Day 18: Istanbul

Posted on

It was our last full day in Turkey and my family and I wanted to make the best of it by checking off the last few things we still hadn’t had the chance to see. We got up early to catch the ferry from Eminonu to Uskudar. Uskudar is on the Asian side of Istanbul, and only a 20-minute ferry ride from the European side.


Right off the dock was a large park with several kiosks selling kabab sandwiches and snacks for hungry commuters. We bought several doner kabab sandwiches and containers of ayran and sat down to enjoy the view of the Bosphorous.

Ayran and doner kabab

Üsküdar ferry dock

We explored the neighborhood for a bit and then took the next ferry back to Eminonu. At Eminonu’s Golden Horn, we peeked into Yeni Mosque for a few minutes, exploring the courtyard and busy area outside full of hawkers selling grilled corn and freshly-baked bread.

Yeni Mosque

Yeni Mosque

A few steps away lies Istanbul’s Spice Bazaar, which you can smell before you see. The aroma of coffee, cinnamon, olives, peppers, and saffron all blend into a heady scent that draws a steady stream of Istanbullus and travellers alike.

Dried fruits, nuts and spices at the Spice Bazaar

Olives at the Spice Bazaar

Fruits at the Spice Bazaar

We bought coffee at the renowned Kurukahveci Mehmet Efendi and a cezve, or Turkish coffee pot at a stall nearby. On our way out, we purchased some eggplant, okra and tomatoes for that evening’s dinner.

The next morning we got up early to say goodbye my uncle and his wife, who were heading back to Tehran. My family and I took the metro to Ataturk Airport, where we awaited our flight to London, with a quick stopover in Munich.

I had caught a cold during my last few days in Turkey and by the time we reached London, it had developed into full-fledged pneumonia. The overnight stay we were to have in our hotel ended up being an overnight trip to the emergency room (thanks for being free, NHS!). Suffice to say the transatlantic flight back to the states was excruciating. But aside from that little snafu, the trip was an amazing experience. It’s been three months and I’m still dreaming of Istanbul. And Paris. And London.

Day 17: Istanbul

Posted on

On our second attempt to visit Kapali Carsi, my family and I made sure to go on a weekday, when the main part of the bazaar and all of the merchants were sure to be open. Kapali Carsi, or the Grand Bazaar, is one of the largest markets in the world with different areas devoted to trades ranging from gold and rugs, to spices and fabrics, and just about anything else you could ever imagine. We spent the better part of the day there, but I think we could have spent closer to a week exploring in order to see every corner.

Kapalıçarşı Grand Bazaar

The main way was bustling with people, but the side alleyways were more sparsely packed, making for more determined merchants.

Kapalıçarşı Grand Bazaar

Kapalıçarşı Grand Bazaar

The more we walked, the more I noticed a trend. When I spoke Persian, most merchants would state their price lower than when I spoke English. I suppose the logic is that if you’re visiting from Iran, you can’t afford as high a price as those visiting from Europe. I used this to my advantage, although interestingly enough, most merchants approached me in Spanish instead of Persian or Turkish.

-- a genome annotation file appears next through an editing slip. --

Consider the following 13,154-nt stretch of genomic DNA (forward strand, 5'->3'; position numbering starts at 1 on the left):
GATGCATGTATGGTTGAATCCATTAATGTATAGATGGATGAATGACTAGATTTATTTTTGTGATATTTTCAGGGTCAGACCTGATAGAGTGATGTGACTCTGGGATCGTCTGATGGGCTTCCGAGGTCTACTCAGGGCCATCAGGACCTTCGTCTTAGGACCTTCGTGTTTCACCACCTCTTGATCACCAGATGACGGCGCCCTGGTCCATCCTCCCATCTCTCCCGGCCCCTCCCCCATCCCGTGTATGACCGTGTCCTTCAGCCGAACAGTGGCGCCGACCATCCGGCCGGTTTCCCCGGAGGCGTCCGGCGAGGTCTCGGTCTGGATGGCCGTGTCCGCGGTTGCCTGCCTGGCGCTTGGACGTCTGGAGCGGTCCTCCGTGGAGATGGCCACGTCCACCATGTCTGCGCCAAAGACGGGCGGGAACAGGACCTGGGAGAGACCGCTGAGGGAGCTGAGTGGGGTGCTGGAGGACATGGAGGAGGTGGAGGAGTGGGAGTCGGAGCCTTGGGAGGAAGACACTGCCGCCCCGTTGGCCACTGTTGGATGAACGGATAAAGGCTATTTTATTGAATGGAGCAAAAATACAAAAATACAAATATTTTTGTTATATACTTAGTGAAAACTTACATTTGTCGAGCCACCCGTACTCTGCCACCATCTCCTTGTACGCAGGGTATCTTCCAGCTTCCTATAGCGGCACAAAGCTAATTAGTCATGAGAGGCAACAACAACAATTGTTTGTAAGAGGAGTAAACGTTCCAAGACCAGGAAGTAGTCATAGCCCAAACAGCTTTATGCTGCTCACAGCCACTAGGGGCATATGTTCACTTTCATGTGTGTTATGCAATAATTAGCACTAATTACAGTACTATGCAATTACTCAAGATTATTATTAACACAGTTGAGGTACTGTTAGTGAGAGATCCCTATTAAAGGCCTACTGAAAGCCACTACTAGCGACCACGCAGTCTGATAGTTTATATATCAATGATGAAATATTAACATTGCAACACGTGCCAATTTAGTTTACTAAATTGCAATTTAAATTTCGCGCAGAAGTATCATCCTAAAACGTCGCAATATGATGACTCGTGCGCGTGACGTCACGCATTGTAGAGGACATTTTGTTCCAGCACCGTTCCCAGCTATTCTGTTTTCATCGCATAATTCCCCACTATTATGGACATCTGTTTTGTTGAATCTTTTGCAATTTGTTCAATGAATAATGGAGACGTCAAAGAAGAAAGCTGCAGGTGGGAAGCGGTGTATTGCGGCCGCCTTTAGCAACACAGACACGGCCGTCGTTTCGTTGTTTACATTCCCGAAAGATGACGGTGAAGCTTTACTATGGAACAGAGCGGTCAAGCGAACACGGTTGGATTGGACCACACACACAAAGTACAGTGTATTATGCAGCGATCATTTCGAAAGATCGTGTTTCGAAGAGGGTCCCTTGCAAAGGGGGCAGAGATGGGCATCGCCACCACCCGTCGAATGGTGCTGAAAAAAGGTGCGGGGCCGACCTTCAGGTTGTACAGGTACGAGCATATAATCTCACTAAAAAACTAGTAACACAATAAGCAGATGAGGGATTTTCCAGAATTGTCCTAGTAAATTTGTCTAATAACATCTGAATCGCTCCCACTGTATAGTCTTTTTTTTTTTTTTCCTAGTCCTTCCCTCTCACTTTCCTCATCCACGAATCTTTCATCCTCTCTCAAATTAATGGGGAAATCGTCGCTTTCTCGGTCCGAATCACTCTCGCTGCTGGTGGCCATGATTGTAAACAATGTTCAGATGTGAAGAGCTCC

I noticed another trend. Quite a number of female tourists were interested in purchasing belly dancing costumes. I’m not quite sure how I feel about this, considering that I overheard more than one specifically request “the kind that Turkish girls wear!” Pardon? In any case, ladies, baby blue and fuschia polyester costumes are so last year. The latest issue of What Turkish Girls Wear said so.

During our visit, I bought an inlaid backgammon set, a hookah, a few evil eye trinkets, Turkish delights, Ottoman-era coin earrings, and a turquoise ring. I suppose it’s a good thing that I only had enough time to spend one day in the bazaar or I might have gotten carried away.

On our walk back to our flat, we stopped to purchase a box of freshly-baked sutis, which looked exactly like but tasted like a sweeter and crisper version of Iranian bamiyeh.


With sweets in one hand and handicrafts in another, I’d say it was a pretty productive day.

Day 16: Buyukada

Posted on

When I was planning this trip several months ago, I wanted to pack at least one day trip into our time in Istanbul. The Princes’ Islands, and most notably the island of Buyukada, stood out as a must-see. Buyukada is not far from Istanbul, taking only 90 minutes by ferry through the Sea of Marmara.

We took the tram from Aksaray to Karakoy and then the IDO ferry from Karakoy to the islands. Buyukada is the last island stop, and the largest too.

Büyükada ferry landing

The Princes’ Islands gets its name from the Byzantine Ottoman era, when princes and other royalty were exiled here. Given the beautiful homes, tree-lined streets and horse-drawn carriages everywhere, it doesn’t seem like such a bad place to be stuck in. Today, Istanbullus come here in the summer for a quiet break from the bustling city.